Cups of Ice for Medical UseHealthcare Facilities

Commercial Flake Ice Makers

AKA Flake ice or flaked ice (all manufacturers)

This commercial ice type's greatest value is in food presentation applications such as buffets and produce displays, where chilled food needs to be kept cold while being marketed to customers.

The soft, moldable ice is easy to form to fit the contours of everything from fresh fish to chilled fruits and vegetables, without bruising or damaging the product. You may also choose to use it in grab-and-go displays, where packaged foods such as yogurt, fruit, and milk cartons need to stay cooled.

Flake ice is rarely served in drinks, with one big exception: It's popular in healthcare institutions, where its small size is perfect for serving and cooling drinks without posing a choking hazard. Its 73-percent ice-to-water ratio makes it light and chewable, and a high air-to-volume ratio softens the crunch.

Flake ice melts quickly, so it's rarely the right ice for serving restaurant drinks; however, the soft texture does make it a safe choice for blending into frozen drinks.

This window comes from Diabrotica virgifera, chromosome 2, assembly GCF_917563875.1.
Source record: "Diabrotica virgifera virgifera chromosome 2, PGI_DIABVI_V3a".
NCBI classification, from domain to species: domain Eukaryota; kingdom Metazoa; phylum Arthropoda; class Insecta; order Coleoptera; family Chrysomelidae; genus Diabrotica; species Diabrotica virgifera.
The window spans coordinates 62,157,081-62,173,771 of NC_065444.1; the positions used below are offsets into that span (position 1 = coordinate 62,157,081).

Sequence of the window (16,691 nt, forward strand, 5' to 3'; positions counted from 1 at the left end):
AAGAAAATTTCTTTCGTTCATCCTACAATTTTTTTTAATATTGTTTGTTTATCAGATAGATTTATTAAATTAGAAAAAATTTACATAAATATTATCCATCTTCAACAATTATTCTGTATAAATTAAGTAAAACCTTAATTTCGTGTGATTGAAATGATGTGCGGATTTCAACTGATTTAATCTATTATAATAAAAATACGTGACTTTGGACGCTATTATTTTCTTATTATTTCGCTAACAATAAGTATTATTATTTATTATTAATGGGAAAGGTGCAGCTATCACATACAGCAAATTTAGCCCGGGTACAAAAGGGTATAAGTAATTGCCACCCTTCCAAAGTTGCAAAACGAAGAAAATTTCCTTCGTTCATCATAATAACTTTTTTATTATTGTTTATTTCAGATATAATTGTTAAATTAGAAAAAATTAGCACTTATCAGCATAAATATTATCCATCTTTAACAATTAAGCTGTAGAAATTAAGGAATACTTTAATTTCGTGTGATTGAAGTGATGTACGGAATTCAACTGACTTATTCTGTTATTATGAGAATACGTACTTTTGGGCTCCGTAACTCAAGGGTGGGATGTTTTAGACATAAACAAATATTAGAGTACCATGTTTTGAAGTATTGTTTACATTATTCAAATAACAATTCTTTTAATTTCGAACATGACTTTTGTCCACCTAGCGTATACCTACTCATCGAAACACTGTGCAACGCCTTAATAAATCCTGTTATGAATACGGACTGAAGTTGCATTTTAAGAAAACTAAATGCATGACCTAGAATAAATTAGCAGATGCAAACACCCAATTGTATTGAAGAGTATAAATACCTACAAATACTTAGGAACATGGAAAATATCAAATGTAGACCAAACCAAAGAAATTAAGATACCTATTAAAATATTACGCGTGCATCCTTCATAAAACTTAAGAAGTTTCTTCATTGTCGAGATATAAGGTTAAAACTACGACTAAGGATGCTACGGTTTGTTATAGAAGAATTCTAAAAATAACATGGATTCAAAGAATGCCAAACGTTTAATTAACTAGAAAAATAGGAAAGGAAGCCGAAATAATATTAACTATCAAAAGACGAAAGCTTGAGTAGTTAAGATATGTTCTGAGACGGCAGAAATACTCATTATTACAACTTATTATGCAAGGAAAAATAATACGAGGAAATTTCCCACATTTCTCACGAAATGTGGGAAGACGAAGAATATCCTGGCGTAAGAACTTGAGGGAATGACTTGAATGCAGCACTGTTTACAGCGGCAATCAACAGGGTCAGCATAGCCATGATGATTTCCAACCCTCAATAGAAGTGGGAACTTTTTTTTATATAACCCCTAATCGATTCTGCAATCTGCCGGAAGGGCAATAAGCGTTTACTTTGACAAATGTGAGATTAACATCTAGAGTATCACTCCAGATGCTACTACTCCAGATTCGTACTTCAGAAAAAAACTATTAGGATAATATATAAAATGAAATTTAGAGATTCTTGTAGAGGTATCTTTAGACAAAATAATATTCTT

Shopping Tip

Flake ice is commonly used for displays and in hospitals. If you want ice to display and chill items or you're concerned about consumers choking, get flake ice.

High-end liquorsUpscale restaurants
Craft cocktailsBars and lounges
Premium drinks at
specialty venues
Event and banquet halls

Commercial Gourmet Ice Makers

AKA Gourmet cube (Scotsman, Manitowoc), large cube (Kold-Draft), gourmet grande ice (Ice-O-Matic), top-hat style cube (Hoshizaki), and cocktail cube (Maxx Ice)

No matter what they're called or how they're shaped, an individual piece of gourmet ice is larger than other types of cube ice. It also has the highest ice-to-water ratio, making gourmet ice the slowest-melting type and uniquely suited to serving high-end cocktails and specialty beverages.

Drop one or two gourmet ice cubes into a hi-ball glass with well-aged Scotch for a premium presentation customers will love. Put a few pieces into a larger glass, typically with ice tongs when using fine crystal or glassware that could break, for a black-tie dinner at the city's classiest eatery. Because they're too large to chew on, you won't be making repeat trips to the table to replace ice.

However, gourmet cubes aren't the best option for serving soft drinks because the dense cubes won't cool the drink as quickly as smaller types. They also displace the least amount of beverage per volume. Invest in a gourmet ice machine for upscale bars and event venues, but consider other options if your business is primarily serving water, soft drinks, and other standard beverages.

Shopping Tip

Gourmet ice is best for fancy drinks, such as high-end liquors and other specialty uses.

Which type of ice machine do I need?